AIIS, Falls Church, VA

Steel imports in the U.S. decline

Imports have now decreased for five straight months and seven of the past eight months, and the 3.05 million net t of imports in June were nearly one-third lower than the total last October. Imports from Brazil recorded the biggest decline – nearly 29 % from May and 22 % from June 2014 to 363 000 net t. The European Union shipped 477 000 net t of steel to the United States in June, 23.3 % less than in May and 25.7 % less than the previous June. Imports from China fell almost 37 % from May and 17.5 % from June 2014 to 191 000 net t, while Mexico sold 204 000 net t of steel north of the border, 7.8 % less than the previous month and about half the amount from the previous June.

Some countries recorded increases in June, including Canada – up 13.7 % from May to 542 000 net t, roughly the same as in June 2014 – and Japan – up 16.1 % from the preceding month and 9.3 % from the preceding June to 259 000 net t.

Despite the recent trend, year-to-date imports are 2.7 % higher than they were through the first half of 2014. Most of the United States’ major steel trading partners have increased their shipments to this country, with the exceptions being Mexico, down nearly one-fourth to 1.38 million net t, and Russia, down by almost 57 % to 1.01 million net t. Imports from Canada increased 21.7 % to 2.99 million net t, from Brazil 19.5 % to 2.8 million net t, and from South Korea 17.1 % to 3.06 million net t.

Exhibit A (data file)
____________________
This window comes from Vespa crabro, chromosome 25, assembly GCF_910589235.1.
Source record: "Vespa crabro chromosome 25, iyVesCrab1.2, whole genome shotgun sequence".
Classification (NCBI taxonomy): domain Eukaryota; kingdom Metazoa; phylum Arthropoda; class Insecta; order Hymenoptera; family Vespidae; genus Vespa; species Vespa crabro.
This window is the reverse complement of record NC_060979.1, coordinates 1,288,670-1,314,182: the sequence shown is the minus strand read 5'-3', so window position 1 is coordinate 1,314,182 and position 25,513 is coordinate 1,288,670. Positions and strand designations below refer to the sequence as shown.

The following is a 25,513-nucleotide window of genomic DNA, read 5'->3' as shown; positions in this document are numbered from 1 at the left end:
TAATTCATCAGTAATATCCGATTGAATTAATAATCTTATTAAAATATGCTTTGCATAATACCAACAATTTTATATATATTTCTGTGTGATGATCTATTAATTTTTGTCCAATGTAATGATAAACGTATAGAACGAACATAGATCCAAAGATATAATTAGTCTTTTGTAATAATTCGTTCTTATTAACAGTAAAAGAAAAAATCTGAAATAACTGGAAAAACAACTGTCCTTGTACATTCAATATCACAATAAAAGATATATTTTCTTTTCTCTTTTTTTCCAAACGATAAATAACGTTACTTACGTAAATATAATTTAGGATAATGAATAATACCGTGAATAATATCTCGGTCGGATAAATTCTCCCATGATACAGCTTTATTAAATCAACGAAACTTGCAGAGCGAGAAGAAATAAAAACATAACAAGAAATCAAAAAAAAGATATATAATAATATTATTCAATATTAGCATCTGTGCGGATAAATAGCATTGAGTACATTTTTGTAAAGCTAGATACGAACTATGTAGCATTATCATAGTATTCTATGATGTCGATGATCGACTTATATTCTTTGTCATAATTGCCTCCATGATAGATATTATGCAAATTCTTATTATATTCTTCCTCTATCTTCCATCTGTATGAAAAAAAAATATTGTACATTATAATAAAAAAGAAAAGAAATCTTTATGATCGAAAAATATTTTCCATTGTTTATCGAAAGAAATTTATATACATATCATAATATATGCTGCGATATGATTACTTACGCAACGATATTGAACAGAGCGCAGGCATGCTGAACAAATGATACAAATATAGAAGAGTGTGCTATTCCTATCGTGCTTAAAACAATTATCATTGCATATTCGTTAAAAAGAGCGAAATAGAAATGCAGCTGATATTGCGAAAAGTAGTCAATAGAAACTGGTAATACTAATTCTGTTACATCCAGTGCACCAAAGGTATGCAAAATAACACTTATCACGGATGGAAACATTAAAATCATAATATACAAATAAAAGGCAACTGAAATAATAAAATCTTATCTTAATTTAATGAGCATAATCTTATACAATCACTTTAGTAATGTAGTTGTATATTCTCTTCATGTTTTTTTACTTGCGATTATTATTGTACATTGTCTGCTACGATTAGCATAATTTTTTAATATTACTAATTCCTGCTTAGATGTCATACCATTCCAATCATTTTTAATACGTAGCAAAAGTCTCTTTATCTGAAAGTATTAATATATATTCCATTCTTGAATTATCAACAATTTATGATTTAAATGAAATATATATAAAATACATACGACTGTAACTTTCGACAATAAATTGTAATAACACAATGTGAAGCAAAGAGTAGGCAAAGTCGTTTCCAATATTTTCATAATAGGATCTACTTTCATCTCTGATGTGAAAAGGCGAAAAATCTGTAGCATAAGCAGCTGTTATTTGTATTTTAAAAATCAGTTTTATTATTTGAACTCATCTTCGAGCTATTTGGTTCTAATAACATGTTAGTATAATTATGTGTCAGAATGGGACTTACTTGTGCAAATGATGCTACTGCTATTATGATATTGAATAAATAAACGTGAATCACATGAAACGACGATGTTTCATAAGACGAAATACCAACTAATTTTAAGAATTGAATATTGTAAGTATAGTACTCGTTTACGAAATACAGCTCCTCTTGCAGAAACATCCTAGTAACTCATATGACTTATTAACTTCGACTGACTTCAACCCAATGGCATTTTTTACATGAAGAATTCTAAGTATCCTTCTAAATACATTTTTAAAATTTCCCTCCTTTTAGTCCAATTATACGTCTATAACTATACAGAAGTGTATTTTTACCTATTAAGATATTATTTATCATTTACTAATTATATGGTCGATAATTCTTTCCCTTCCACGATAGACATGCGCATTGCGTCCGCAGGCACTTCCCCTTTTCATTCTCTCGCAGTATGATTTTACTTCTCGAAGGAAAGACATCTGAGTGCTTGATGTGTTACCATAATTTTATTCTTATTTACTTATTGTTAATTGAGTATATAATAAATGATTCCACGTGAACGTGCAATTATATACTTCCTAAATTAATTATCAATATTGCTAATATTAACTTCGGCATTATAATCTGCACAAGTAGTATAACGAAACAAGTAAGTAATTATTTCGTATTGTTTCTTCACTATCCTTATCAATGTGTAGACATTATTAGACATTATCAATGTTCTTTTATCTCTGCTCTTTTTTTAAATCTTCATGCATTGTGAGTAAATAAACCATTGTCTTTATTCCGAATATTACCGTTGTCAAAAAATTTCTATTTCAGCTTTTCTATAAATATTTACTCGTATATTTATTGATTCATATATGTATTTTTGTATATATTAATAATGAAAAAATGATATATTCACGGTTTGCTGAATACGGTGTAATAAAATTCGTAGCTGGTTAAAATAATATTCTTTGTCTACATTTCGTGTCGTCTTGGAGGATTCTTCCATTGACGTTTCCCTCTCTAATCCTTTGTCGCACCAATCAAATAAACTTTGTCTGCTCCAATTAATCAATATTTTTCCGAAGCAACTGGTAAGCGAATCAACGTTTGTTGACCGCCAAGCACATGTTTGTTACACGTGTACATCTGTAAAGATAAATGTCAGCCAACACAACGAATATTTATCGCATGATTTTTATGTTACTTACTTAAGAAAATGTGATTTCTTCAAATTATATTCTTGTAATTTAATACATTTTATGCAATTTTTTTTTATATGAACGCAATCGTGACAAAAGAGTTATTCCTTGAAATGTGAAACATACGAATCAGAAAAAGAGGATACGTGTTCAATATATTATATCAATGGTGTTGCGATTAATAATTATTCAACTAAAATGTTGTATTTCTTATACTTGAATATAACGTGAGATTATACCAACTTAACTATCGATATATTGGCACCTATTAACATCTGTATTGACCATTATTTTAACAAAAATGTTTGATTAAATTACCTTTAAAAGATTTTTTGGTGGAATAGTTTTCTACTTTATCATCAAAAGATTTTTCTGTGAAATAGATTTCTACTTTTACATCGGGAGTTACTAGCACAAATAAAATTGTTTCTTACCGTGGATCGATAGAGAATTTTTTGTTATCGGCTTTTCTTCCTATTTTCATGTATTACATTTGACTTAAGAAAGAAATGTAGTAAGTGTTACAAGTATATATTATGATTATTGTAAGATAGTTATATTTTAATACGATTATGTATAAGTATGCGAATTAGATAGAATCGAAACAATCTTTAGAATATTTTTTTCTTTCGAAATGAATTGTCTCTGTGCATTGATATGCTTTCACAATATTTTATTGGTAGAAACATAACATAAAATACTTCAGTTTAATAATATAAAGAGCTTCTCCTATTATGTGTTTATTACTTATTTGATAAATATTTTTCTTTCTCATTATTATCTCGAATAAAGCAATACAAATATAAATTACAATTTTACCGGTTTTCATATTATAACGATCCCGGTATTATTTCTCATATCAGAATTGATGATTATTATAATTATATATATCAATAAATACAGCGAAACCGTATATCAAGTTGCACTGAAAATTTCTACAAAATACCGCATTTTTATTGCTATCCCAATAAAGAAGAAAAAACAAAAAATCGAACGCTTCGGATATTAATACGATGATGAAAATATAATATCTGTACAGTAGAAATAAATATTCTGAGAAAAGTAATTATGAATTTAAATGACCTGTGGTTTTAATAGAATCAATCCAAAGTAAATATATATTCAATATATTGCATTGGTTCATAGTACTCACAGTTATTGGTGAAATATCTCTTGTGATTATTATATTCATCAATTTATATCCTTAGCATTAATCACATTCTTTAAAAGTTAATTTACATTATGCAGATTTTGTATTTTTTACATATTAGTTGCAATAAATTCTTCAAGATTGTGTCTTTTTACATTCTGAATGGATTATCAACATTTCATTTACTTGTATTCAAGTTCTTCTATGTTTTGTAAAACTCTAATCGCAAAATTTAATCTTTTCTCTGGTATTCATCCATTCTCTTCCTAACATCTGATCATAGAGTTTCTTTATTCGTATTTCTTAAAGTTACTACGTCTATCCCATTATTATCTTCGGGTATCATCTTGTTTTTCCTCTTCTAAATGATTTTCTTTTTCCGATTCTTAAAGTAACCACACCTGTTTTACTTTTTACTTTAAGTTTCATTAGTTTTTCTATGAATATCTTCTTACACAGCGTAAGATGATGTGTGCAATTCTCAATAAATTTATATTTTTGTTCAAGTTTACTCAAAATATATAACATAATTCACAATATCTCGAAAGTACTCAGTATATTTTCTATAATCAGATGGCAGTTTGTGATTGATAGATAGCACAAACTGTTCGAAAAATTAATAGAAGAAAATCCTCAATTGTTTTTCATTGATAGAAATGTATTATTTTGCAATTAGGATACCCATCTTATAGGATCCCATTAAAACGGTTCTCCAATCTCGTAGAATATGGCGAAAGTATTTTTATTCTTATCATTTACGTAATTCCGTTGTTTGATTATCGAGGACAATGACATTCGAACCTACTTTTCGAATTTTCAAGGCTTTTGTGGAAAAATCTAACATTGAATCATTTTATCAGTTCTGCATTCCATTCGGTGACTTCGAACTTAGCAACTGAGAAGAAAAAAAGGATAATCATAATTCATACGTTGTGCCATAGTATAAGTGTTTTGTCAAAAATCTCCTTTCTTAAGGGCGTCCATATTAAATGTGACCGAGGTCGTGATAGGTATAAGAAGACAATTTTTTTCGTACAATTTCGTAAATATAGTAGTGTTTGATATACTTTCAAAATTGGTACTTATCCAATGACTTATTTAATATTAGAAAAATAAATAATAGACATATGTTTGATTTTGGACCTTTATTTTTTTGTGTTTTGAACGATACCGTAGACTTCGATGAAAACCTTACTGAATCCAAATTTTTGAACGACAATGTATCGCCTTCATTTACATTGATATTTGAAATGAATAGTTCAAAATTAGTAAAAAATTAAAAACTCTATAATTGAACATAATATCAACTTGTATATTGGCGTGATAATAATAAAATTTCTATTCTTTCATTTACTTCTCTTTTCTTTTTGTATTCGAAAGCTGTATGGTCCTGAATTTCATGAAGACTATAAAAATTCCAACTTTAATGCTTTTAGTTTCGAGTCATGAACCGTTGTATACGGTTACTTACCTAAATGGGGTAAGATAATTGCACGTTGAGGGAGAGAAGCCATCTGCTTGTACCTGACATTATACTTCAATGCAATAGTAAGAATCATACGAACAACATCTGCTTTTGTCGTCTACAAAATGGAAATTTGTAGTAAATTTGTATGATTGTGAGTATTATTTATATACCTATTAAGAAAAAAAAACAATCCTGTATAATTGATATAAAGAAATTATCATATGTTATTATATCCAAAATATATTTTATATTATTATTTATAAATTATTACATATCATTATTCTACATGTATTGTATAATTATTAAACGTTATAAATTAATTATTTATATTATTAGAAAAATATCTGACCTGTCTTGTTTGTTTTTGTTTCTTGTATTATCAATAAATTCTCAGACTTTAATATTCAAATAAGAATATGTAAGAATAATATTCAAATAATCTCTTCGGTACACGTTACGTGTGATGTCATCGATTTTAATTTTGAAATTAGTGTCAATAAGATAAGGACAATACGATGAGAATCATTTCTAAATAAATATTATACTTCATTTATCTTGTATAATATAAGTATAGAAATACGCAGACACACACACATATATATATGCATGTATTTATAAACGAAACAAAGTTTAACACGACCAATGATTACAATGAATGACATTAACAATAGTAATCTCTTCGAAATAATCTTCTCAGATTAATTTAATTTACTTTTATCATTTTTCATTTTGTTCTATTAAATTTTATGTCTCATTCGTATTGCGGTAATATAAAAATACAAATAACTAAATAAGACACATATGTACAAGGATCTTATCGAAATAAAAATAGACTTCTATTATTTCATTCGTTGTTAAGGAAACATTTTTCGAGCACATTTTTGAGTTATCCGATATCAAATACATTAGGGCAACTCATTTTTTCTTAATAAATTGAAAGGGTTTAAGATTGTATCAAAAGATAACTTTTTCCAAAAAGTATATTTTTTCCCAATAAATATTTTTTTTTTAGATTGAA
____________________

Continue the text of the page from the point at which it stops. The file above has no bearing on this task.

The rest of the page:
In May 2014, the Economic Policy Institute (EPI) released a report that asserted, according to its title, that “Surging steel imports put up to half a million U.S. jobs at risk.” Since that time, monthly steel imports have fallen by more than 24 %, and the economic factors that have contributed to the reduced use of steel – most notably, the slowdown in drilling and fracking projects in the energy sector – are regularly cited as reasons for the nation’s economic sluggishness. Moreover, the steel import decline began in October 2014, the starting point for a significant slowdown in the growth of the economy. Taken together, these developments indicate that, notwithstanding the claims of the EPI report and likeminded critics, steel imports are positively correlated with economic growth.

AIIS, Falls Church, VA